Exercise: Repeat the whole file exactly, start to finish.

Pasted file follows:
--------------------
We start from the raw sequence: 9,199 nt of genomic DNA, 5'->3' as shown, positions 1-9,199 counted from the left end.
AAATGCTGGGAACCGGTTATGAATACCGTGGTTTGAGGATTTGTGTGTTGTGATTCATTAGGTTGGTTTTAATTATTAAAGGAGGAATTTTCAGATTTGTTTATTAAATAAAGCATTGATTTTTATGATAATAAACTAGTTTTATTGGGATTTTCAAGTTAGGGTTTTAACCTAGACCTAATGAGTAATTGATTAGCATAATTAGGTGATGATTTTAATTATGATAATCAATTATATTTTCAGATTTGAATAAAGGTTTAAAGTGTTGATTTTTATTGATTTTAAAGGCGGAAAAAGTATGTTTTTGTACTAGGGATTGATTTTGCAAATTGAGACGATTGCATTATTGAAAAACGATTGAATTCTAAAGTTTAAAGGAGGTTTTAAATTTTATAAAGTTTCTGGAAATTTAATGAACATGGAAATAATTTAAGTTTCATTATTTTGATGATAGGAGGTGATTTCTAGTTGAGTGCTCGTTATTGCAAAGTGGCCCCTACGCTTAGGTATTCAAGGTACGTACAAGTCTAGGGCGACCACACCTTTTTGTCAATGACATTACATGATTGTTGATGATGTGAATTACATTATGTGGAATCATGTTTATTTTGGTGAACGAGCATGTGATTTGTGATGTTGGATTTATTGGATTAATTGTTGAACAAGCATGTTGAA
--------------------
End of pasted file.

We start from the raw sequence: 9,199 nt of genomic DNA, 5'->3' as shown, positions 1-9,199 counted from the left end.
AAATGCTGGGAACCGGTTATGAATACCGTGGTTTGAGGATTTGTGTGTTGTGATTCATTAGGTTGGTTTTAATTATTAAAGGAGGAATTTTCAGATTTGTTTATTAAATAAAGCATTGATTTTTATGATAATAAACTAGTTTTATTGGGATTTTCAAGTTAGGGTTTTAACCTAGACCTAATGAGTAATTGATTAGCATAATTAGGTGATGATTTTAATTATGATAATCAATTATATTTTCAGATTTGAATAAAGGTTTAAAGTGTTGATTTTTATTGATTTTAAAGGCGGAAAAAGTATGTTTTTGTACTAGGGATTGATTTTGCAAATTGAGACGATTGCATTATTGAAAAACGATTGAATTCTAAAGTTTAAAGGAGGTTTTAAATTTTATAAAGTTTCTGGAAATTTAATGAACATGGAAATAATTTAAGTTTCATTATTTTGATGATAGGAGGTGATTTCTAGTTGAGTGCTCGTTATTGCAAAGTGGCCCCTACGCTTAGGTATTCAAGGTACGTACAAGTCTAGGGCGACCACACCTTTTTGTCAATGACATTACATGATTGTTGATGATGTGAATTACATTATGTGGAATCATGTTTATTTTGGTGAACGAGCATGTGATTTGTGATGTTGGATTTATTGGATTAATTGTTGAACAAGCATGTTGAA